Japan Geoscience Union Meeting 2016

Presentation information

International Session (Oral)

Symbol S (Solid Earth Sciences) » S-GC Geochemistry

[S-GC16] Volatile Cycles in the Deep Earth - from Subduction Zones to the Mantle and Core

Wed. May 25, 2016 3:30 PM - 5:00 PM 304 (3F)

Convener:*Hirochika Sumino(Department of Basic Science, Graduate School of Arts and Sciences, The University of Tokyo), Takeshi Hanyu(Japan Agency for Marine-Earth Science and Technology, Department of Solid Earth Geochemistry), Yuji Sano(Division of Ocean and Earth Systems, Atmosphere and Ocean Research Institute, University of Tokyo), Colin Jackson(Geophysical Laboratory, Carnegie Institution of Washington), Chair:Hirochika Sumino(Department of Basic Science, Graduate School of Arts and Sciences, The University of Tokyo), Takeshi Hanyu(Japan Agency for Marine-Earth Science and Technology, Department of Solid Earth Geochemistry)

4:30 PM - 4:45 PM

[SGC16-10] Global fluxes of fluorine and sulfur efficiently released at mid-ocean ridges

Takanori Kagoshima1, *Yuji Sano1, Naoto Takahata1 (1.Atmosphere and Ocean Research Institute, the University of Tokyo)

Keywords:fluorine flux, sulfur flux, carbon flux, mid-ocean ridge basalt, hydrothermal fluid, volcanic gas

Fluorine and sulfur are major components of high temperature volcanic gases, and significantly affect surface environments due to high chemical activity. Therefore their fluxes between the mantle and surface environments are important to elucidate evolutionary histories of Earth’s atmosphere and ocean. We estimated fluorine and sulfur fluxes at mid-ocean ridges (MOR) based on chemistry of submarine vent fluids and MORB vesicles which may reflect components efficiently released from magmas through upward propagation of film ruptures by bubble expansions during decompression[1]. Fluorine flux was constrained by two methods as follows:
1) Multiplication of fluorine concentrations in submarine hydrothermal fluids and the fluid flux at MOR may provide an estimate of fluorine flux at MOR. A worldwide vent chemistry research[2] suggested that vent fluids are depleted in fluorine (<0.74 ppm F) relative to seawater (1.29 ppm F). The global flux of vent fluids of (8.0+/-2.1)x1015 g/y was calculated using a numerical Bayesian inversion procedure to explain the relationship between compositions of hydrothermal fluids and altered sheeted dikes[3]. This value is not consistent with the flux of (3.1+/-0.7)x1016 g/y obtained based on the 3He concentration of (1.7+/-0.2)x10-14 mol/g (1σ) in 10 high temperature (>200°C) hydrothermal fluids at EPR and MAR[4], and the MOR 3He flux of (527+/-102) mol/y[5]. These two fluid fluxes, when multiplied by the maximum fluorine concentration of 3.88x10-8 mol/g, provides fluorine fluxes ranging from 3.1x108 mol/y to 1.2x109 mol/y with an average of (7.6+/-4.5)x108 mol/y.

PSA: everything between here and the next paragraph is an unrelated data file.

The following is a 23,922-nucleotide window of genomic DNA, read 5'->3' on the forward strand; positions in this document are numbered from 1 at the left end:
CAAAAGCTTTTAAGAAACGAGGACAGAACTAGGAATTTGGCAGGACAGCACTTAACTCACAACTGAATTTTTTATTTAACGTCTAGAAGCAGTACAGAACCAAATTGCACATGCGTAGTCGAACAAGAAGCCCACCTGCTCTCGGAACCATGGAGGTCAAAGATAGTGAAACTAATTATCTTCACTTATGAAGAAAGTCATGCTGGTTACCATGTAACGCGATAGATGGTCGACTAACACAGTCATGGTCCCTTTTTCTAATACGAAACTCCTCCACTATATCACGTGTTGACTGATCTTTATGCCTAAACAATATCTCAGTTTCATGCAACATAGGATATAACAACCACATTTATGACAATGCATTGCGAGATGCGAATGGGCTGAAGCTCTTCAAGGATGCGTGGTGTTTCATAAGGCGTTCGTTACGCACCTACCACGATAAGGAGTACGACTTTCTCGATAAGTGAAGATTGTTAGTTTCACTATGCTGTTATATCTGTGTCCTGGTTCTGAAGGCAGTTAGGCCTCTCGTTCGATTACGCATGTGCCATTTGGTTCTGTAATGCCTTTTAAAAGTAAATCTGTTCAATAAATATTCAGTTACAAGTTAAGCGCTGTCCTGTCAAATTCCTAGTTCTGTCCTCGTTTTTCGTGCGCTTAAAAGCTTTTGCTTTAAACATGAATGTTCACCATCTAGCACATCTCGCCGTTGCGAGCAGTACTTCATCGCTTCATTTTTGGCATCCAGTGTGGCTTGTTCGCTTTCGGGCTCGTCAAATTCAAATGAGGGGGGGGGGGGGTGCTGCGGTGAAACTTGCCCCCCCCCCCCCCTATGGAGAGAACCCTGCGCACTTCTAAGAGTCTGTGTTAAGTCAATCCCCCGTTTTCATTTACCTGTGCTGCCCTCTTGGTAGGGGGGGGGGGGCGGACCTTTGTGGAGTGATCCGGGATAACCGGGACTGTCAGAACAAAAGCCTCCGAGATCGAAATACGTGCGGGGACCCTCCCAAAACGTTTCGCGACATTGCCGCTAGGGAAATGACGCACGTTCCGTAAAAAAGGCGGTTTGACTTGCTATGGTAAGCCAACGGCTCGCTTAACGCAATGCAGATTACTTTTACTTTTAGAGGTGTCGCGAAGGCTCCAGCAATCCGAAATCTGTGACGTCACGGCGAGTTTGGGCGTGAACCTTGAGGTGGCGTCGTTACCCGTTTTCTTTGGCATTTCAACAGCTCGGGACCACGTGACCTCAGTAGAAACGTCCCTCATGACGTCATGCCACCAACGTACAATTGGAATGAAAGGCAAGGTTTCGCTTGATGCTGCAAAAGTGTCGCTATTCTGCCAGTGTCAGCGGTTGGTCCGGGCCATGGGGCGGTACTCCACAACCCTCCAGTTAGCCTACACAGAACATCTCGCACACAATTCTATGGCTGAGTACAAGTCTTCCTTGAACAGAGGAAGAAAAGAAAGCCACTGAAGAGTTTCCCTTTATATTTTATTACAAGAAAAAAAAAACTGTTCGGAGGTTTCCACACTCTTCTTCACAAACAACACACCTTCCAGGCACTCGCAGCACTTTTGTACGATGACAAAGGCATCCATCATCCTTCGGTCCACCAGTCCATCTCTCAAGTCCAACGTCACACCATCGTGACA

2) Multiplication of F/3He ratios in MORB vesicles and 3He flux will provide another fluorine flux. We analysed eight MORB vesicles (13°N,17°S on EPR; 15°N,30°N,37°N on MAR; 24°S-25°S on CIR) with a crushing technique extracting fluorine and helium simultaneously[6]. Fluorine was extracted into alkaline solution and measured by an ion chromatography (ICS-2100; Thermo Fisher Scientific Inc.), while helium was measured by a noble gas MS (VG5400; Waters Corp.), both housed at AORI. F/3He ratios in vesicles range from 2.0x105 to <2.8x107 with an average of (1.2+/-0.5)x106 (1σ), providing a global fluorine flux of (6.4+/-3.1)x108 mol/y by multiplying the MOR 3He flux.
One might calculate a weighted mean of two MOR fluorine fluxes to be (6.8+/-2.5)x108 mol/y. However it should be noted that the actual MOR fluorine flux may be lower than this flux because the applied fluorine concentration in hydrothermal fluids is an upper limit, and seawater contamination was not deconvolved for MORB vesicles. We also note that this flux is much lower than flux (1.13x1012 mol/y) estimated using the F/CO2 ratio in the MORB source and CO2 flux from the mantle[7], implying that the most part of fluorine resides in the melt and is not released immediately after the oceanic crust production.
Sulfur flux, together with carbon, will be estimated based on chemistry of vent fluids and MORB vesicles, which is similar approach as for fluorine. In addition, comparing MOR and arc fluxes, the global cycles of fluorine, sulfur, and carbon will be discussed in the presentation.
[1]Namiki & Kagoshima (2014)JGR Solid Earth 119, 919-935. [2]German & Von Damm (2004)Treatise On Geochemistry 6 (eds Holland & Turekian)181-222. [3]Coogan & Dosso (2012)EPSL 323-324, 92-101. [4]Kagoshima et al. (2015)Sci. Rep. 5, 8330. [5]Bianchi et al. (2010)EPSL 297, 379-386. [6]Kagoshima et al. (2012)Geochem. J. 46, e21-e26. [7]Fischer (2008)Geochem. J. 42, 21-38.